issues and experts
Generous ex-offenders find happiness
Ian Bryce, University Communications and Marketing, 604-773-8134, firstname.lastname@example.org
New research from Simon Fraser University has found that ex-offenders who give money to charity feel happier than those who spend money on themselves.
Published in the Journal of Experimental Social Psychology, “Does helping promote well-being in at-risk youth and ex-offender samples?” measured hundreds of ex-offenders feelings of happiness and well-being.
Participants were randomly assigned to two groups: one where participants were given a small amount of money to spend on themselves and another where participants were given a small amount of money to make a charitable donation. Neither group knew each other existed. Results found that those who gave to charities reported greater happiness and well-being than those who spent money on themselves.
“Not much research has tested the emotional benefits of generous behaviour among antisocial populations,” says Kate Hanniball, SFU psychology researcher who led the study. “We hope that these findings offer a humanizing perspective for populations that are frequently stigmatized as irredeemable.”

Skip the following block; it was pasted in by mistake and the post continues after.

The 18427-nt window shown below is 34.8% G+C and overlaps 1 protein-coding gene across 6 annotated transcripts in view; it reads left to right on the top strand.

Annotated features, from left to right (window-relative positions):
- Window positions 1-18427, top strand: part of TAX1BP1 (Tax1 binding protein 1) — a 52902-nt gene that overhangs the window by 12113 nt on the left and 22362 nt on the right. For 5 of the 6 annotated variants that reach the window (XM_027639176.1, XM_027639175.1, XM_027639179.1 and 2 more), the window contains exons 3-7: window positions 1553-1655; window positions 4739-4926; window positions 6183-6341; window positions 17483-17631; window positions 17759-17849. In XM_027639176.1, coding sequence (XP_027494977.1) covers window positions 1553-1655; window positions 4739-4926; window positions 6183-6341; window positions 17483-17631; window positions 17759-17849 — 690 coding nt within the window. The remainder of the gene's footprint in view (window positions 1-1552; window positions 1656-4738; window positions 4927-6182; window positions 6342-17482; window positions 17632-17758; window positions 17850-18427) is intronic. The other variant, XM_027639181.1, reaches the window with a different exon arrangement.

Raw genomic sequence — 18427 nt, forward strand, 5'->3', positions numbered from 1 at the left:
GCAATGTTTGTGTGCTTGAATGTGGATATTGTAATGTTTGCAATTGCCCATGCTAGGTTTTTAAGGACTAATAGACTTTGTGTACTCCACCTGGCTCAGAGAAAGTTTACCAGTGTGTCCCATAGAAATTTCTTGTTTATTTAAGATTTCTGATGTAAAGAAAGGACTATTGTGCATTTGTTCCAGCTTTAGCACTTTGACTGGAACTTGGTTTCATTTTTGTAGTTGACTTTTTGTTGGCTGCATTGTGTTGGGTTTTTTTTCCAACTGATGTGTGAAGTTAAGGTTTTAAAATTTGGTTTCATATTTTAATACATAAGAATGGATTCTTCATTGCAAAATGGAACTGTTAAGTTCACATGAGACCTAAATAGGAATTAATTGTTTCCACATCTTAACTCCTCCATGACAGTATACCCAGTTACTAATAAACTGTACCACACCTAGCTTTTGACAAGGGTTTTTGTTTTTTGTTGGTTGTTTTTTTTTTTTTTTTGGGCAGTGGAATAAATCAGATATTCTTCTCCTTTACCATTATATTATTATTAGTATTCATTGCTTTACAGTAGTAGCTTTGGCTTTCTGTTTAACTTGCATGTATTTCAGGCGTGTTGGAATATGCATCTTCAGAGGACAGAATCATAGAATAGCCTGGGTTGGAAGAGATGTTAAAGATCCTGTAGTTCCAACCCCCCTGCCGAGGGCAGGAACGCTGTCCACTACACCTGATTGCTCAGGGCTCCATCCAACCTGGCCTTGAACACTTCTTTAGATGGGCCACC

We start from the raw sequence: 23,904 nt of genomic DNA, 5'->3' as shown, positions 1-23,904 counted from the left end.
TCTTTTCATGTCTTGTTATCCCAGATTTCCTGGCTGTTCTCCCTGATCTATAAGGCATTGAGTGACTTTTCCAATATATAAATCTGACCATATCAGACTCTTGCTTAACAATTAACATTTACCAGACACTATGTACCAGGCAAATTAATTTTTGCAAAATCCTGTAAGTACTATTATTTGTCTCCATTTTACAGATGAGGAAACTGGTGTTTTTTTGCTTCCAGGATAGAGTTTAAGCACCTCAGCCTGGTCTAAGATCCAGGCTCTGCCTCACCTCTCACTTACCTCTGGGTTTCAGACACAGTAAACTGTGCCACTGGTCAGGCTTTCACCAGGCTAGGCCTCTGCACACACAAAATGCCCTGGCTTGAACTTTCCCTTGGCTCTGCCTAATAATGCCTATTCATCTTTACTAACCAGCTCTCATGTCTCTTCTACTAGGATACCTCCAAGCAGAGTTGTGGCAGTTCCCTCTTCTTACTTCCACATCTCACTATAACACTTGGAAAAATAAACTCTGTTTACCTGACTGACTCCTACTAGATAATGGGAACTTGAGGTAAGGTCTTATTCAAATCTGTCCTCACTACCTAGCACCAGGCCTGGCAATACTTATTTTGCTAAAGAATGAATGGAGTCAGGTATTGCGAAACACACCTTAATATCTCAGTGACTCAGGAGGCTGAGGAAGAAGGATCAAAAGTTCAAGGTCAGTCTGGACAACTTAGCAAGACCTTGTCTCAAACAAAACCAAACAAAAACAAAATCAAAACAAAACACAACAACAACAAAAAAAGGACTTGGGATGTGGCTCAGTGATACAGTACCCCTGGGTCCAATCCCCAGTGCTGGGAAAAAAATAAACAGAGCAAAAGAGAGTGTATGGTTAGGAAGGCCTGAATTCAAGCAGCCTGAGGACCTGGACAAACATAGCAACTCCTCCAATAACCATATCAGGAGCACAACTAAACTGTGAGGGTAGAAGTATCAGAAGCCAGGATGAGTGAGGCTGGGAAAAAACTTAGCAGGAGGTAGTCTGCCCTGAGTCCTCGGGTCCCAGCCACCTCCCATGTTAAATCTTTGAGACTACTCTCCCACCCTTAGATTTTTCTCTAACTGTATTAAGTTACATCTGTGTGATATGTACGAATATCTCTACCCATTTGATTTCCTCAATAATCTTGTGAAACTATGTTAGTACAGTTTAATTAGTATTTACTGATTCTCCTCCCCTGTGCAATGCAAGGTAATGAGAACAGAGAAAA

While research has linked generosity to happiness with other populations, this is the first study to examine the link among people with anti-social tendencies.
The findings, Hannibal says, could lead to new programming for prisons and correctional centres.
“Pro-socially focused interventions that focus on the positive might be one way to change anti-social trajectories when they are implemented alongside well-established offender rehabilitation programs,” says Hanniball.
“The way the criminal justice system is run doesn’t afford much sympathy or empathy for offenders,” says Hanniball. “Humanizing this population and figuring out how to work from a strengths-based perspective instead of a deficit-focus perspective is empowering.”